The Prime Minister’s vision of developing ‘one hundred smart cities’, allocating about R7,060 crore in the current fiscal as outlined in the budget is a laudable initiative, given the rural-urban migration and the hyper growth of cities in our country. Of late, many countries, especially in developed countries including Dubai, Amsterdam and Barcelona have embarked on smart city initiatives. Shanghai has taken the lead in China.
However, in India, at this point, except for broad themes such as ubiquitous connectivity and community Wi-Fi, details on what smart cities should have is missing. In this article, we provide some of the important requirements of smart cities, the requisite infrastructure, metrics for measuring the ‘smartness’ of the cities and the ecosystem required for the creation and maintenance of smart cities.
In general, a smart city should have: (i) efficient delivery of public utilities such as water, electricity, solid waste, sanitation, and sewerage as well as associated government services (ii) mechanism for supply-demand matching of surface transport services to provide congestion free roads, and minimal waiting time for public transport commuters (iii) active surveillance, monitoring and alerts at vantage points in the city to provide the much required public safety for citizens and (iv) on-demand availability of reliable emergency services such as ambulance, fire safety.
In all these dimensions, information and communication technologies (ICT) plays a vital role. No wonder, companies such as IBM and Cisco are investing millions of dollars in incubating technologies that support smart city initiatives.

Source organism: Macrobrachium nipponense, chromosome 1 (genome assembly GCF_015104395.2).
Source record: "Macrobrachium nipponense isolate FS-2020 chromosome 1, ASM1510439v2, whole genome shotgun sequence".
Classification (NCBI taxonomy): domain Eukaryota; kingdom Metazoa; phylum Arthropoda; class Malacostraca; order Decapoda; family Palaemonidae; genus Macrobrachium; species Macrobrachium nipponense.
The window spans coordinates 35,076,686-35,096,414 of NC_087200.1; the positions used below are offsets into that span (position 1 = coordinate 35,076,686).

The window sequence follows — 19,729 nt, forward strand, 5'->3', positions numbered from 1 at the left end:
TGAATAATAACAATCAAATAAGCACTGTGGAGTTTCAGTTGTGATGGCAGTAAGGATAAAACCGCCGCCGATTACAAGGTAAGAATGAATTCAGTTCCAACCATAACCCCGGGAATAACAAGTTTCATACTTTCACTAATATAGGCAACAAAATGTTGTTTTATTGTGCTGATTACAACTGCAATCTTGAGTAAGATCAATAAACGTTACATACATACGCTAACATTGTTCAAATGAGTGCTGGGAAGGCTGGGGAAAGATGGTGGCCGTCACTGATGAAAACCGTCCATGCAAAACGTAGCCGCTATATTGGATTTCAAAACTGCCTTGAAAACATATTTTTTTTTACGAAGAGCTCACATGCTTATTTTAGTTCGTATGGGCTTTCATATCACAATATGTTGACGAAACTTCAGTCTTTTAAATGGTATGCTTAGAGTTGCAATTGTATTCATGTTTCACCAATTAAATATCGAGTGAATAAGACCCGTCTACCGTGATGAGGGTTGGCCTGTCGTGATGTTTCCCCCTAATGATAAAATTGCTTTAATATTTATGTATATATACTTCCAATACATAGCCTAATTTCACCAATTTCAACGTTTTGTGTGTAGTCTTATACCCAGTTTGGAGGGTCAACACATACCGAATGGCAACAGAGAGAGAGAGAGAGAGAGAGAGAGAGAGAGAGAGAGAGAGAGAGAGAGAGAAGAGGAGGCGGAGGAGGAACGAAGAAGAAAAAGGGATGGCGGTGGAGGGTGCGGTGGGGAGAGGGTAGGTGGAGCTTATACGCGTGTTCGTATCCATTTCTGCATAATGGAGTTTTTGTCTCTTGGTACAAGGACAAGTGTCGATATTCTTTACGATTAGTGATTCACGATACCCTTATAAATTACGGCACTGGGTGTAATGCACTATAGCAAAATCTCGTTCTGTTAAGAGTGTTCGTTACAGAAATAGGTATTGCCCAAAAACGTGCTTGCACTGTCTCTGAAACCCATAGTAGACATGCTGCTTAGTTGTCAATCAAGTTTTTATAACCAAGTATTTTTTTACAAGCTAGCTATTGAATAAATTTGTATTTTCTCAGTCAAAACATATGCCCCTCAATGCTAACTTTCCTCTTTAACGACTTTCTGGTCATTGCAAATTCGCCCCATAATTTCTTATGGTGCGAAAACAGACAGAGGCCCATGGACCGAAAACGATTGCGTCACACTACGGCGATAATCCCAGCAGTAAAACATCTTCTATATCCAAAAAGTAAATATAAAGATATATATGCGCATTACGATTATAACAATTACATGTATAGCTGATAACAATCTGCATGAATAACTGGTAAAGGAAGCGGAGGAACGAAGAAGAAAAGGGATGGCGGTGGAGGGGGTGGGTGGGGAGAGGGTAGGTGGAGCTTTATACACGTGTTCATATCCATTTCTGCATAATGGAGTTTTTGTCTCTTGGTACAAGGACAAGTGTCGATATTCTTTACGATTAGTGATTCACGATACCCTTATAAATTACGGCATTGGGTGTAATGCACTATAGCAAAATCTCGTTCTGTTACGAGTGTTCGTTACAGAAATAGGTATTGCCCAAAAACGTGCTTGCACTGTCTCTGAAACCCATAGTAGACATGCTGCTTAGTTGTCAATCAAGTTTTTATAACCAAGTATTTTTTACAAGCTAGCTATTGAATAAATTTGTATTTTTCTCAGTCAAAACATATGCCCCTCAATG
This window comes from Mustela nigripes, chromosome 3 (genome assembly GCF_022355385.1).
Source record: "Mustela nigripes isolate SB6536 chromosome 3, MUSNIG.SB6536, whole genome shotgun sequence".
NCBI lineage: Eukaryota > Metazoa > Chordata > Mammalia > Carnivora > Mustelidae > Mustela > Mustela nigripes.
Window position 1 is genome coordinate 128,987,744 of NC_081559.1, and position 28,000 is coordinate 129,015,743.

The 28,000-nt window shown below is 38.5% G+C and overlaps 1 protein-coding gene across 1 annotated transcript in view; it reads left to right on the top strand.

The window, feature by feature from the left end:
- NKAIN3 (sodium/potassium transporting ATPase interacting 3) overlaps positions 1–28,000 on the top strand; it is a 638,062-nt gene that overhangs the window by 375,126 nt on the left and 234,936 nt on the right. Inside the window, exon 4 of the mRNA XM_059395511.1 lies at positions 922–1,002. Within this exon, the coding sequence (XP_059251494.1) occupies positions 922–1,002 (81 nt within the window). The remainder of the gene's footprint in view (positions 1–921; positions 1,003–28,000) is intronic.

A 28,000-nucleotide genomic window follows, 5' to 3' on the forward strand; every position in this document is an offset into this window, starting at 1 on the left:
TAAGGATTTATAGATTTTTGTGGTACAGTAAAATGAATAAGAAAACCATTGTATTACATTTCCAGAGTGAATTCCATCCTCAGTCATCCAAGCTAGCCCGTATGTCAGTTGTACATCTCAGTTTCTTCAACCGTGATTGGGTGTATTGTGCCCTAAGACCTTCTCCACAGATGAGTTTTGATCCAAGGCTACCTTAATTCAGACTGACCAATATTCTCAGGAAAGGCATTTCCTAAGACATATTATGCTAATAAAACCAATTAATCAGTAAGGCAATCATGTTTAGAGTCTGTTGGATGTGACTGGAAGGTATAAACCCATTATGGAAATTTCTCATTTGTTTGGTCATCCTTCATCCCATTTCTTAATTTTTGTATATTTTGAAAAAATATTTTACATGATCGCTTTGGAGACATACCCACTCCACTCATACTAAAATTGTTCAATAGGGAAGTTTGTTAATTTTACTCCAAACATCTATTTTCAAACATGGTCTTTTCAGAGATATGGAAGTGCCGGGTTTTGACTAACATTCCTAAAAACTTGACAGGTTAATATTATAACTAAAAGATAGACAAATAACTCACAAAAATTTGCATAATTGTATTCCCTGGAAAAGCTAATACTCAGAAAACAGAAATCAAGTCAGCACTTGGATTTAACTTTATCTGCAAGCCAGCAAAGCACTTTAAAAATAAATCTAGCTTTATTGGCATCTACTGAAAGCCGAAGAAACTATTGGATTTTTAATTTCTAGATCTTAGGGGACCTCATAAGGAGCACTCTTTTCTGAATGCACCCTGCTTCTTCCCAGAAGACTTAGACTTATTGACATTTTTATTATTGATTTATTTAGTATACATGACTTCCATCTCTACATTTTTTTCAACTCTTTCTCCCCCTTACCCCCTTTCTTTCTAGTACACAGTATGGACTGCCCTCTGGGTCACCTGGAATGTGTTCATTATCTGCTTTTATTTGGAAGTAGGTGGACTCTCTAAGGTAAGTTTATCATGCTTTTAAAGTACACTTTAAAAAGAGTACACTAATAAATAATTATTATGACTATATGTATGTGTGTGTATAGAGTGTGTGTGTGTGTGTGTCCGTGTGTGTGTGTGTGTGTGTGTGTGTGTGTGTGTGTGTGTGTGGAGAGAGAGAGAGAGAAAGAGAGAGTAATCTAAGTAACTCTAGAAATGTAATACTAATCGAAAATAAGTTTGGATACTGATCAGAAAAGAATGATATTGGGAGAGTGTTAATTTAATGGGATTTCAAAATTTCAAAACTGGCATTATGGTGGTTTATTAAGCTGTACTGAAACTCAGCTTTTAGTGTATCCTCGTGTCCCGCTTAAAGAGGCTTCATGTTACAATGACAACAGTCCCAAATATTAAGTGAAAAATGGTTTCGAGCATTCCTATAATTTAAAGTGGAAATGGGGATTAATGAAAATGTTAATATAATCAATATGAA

An interesting use case is the Department of Energy, US funded smart grid network in the city of Sacramento, California where 615,000 smart meters at customer premises are connected through home area networks (HANs) which in turn are connected to advanced metering infrastructure (AMI) network. The HANs have wired intelligent thermostats among many other home appliances. These smart meters enable adjusting electricity consumption within houses in tune with grid supply so that black or brown outs are proactively avoided.
Another interesting case is Smart Amsterdam wherein the Digital Road Authority mines different types of traffic data to provide services such as on-demand parking space, and expected travel time to users, thus reducing congestion, waiting time and the associated air pollution, thereby improving road safety and quality of living of its citizens.
Various kinds of devices listed below collectively form what is called ‘Internet of Things’ that are critical in shaping future smart cities:
* Sensors that monitor the condition of